BUSH: Well Geraldo, I’m glad you asked that question because I’m very concerned about musco—muscu—uh back injuries. I know about what it’s like to work hard. In fact, a lot of this job has been a major pain in the, in the uh, neck. Heh. Uh…

But seriously, as soon as the ergonomics standard was repealed – and by the way, Geraldo,it would have cost American businesses over $100 billion every year and put small businesses out of business. Now let me finish. There’s one more thing. Do you know how long that ergonomics standard was? It was 600 pages long. It was a typical liberal Democratic attempt to tell employers how to run their jobs – and it was 600 pages long! And there was no science behind the standard. 600 pages.

But Geraldo, we have a comprehensive plan to address ergonomic hazards – outreach and assistance, guidelines, research and enforcement. And it’s been working. We’ve put out three guidelines – for health care, for grocery store workers and for poultry plant workers. And we’re enforcing. When employers show disregard for their workers, we enforce. We’re tough on them.

RIVERA: Senator Kerry.

KERRY: Geraldo, let me look right into the camera and say this. I strongly support implementation of a mandatory ergonomics standard and one of the first actions I take as president will be to order the Occupational Safety and Health administration to begin work on a new ergonomics standard.

Some people may not know this, in fact the President probably doesn’t even remember this, but the ergonomics standard was initially promised under his father’s administration back in 1990. Secretary of Labor Elizabeth Dole committed the agency and the department to developing and initiating an ergonomics standard.

And, let me ask you President Bush, did you even bother to read the standard before you killed it?

BUSH: (snorting) 600 pages. 600. A lot more than My Pet Goat. Ha. Heh, Want some wood? Oh, never mind.

KERRY: Because it was actually only 8 pages long. The other 592 pages was the justification that Congressrequires to show that the standard makes economic sense. And it wouldn't have cost anywhere close to $100 billion. They would have cost businesses only $4.5 billion to implement but would have saved $9 billion through increased productivity and reduced sick days.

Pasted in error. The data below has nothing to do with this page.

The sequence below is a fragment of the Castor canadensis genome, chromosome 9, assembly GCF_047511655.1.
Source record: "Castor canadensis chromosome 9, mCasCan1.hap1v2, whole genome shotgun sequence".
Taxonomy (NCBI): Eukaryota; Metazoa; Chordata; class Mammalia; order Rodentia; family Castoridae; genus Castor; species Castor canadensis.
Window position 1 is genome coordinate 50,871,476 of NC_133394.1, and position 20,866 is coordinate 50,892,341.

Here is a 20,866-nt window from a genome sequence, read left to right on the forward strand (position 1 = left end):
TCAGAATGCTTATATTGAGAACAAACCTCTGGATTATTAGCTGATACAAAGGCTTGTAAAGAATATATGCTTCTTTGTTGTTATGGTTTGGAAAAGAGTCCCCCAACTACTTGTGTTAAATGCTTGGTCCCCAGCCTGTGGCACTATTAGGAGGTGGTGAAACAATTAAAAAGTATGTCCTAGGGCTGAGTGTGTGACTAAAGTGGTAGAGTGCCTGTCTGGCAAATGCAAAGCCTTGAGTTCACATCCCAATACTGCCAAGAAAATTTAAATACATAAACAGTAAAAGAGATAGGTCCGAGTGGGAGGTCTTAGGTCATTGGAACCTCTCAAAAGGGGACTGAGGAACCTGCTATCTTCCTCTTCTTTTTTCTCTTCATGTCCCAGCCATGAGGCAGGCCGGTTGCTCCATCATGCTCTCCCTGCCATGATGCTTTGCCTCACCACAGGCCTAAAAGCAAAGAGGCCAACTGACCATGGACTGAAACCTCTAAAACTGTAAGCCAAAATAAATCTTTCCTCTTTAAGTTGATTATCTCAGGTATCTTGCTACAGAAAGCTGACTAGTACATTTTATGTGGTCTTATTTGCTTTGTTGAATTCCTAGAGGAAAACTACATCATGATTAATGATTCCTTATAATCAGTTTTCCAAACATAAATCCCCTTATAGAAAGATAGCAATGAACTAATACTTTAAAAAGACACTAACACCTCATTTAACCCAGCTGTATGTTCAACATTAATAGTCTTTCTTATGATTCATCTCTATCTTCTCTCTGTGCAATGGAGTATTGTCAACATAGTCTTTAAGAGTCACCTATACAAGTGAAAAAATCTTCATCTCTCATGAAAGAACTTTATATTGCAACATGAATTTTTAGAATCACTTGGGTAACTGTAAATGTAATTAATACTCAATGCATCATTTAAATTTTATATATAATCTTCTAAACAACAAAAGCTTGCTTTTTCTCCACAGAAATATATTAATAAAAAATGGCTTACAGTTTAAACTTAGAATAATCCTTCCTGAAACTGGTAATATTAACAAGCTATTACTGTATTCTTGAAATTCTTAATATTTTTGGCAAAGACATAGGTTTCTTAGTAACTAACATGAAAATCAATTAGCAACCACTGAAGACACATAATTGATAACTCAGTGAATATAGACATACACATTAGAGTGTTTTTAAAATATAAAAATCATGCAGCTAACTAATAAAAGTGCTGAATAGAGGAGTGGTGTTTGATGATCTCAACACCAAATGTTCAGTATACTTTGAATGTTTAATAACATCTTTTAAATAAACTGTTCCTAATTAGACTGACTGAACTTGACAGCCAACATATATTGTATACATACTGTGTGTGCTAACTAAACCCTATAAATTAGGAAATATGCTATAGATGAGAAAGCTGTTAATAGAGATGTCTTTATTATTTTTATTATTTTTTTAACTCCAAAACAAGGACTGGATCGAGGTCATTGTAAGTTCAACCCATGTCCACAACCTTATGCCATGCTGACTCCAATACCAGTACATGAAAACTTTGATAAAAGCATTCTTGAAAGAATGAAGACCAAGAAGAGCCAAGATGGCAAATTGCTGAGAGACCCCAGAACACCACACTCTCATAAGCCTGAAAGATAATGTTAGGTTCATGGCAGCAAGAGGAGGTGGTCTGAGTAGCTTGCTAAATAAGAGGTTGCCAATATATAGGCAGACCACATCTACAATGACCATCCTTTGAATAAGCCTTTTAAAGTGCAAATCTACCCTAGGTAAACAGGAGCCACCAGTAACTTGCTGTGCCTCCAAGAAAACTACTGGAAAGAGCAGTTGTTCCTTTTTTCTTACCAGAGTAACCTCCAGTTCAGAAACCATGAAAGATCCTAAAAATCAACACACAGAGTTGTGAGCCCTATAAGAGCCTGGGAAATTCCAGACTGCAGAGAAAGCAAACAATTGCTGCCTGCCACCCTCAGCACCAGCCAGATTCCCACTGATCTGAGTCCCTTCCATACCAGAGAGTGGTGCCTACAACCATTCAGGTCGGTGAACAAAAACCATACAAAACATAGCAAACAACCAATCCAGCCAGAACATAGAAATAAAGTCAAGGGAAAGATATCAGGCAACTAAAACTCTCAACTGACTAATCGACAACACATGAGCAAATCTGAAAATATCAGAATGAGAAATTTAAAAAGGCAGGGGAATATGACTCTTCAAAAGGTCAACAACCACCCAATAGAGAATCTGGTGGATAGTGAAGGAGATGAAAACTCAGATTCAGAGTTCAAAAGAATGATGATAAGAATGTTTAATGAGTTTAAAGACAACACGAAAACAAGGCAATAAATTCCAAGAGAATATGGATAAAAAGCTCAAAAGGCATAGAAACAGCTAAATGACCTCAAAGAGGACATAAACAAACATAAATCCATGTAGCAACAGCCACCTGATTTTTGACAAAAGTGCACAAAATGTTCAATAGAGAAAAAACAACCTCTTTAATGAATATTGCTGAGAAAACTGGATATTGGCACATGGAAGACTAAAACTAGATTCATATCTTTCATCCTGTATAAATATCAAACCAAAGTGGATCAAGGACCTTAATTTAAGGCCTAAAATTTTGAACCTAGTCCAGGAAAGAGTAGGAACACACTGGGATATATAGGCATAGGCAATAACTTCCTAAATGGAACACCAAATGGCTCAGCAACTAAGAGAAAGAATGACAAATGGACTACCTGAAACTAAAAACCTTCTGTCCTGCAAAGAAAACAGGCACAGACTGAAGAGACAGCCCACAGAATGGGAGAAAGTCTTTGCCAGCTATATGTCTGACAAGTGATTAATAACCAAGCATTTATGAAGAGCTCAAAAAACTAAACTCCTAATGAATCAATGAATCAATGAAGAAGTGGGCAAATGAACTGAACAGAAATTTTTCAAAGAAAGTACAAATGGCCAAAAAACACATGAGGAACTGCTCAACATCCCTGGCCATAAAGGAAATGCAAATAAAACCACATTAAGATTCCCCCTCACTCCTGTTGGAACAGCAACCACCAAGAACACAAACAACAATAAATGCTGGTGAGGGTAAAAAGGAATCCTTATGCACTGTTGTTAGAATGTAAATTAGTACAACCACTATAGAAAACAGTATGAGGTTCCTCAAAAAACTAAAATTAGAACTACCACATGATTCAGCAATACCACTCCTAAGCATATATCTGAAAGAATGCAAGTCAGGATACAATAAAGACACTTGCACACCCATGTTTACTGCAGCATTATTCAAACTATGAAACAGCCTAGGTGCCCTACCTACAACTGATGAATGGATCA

Now workers have no protection. Geraldo, I’ve talked to workers in Ohio, Florida, Wisconsin, Iowa, New Mexico, Pennsylvania and New Hampshire … and maybe even Colorado who process chickens, who hang thousands of live chickens above their head every hour, 8 or 10 hours a day. We had a standard to protect workers from that kind of abuse, and now it’s gone.

The Bush administration has refused to move forward any new regulation. Instead, it has put forward a voluntary approach based on guidelines and outreach. They've said they’re enforcing under what’s known as the general duty clause, but in almost four years, OSHA has issued less than 20 ergonomics citations – for a hazard causing 1.8 million serious injuries a year.

And these injuries aren’t just bad for workers, they’re bad for the economy as well. This is a huge problem economically. The cost of these injuries is massive. These injuries probably account for half of all the worker's compensation costs. They are soft tissue injuries, the type of injuries that take time for people to recover from -- some people never recover -- so people lose a lot of time from the job. An average case of carpal tunnel syndrome results in 27 days off the job, for example.

We can do better. And when I’m president we will protect workers.

BUSH: Well, Geraldo, those are terrible jobs. Those workers should go get new jobs, safer jobs. We’re growing jobs in this country. But perhaps the best way to create safer jobs and keep this economy growing is to make sure our education system works.

I went to Washington to solve problems. And I saw a problem in the public education system in America. They were just shuffling too many kids through the system, year after year, grade after grade, without learning the basics.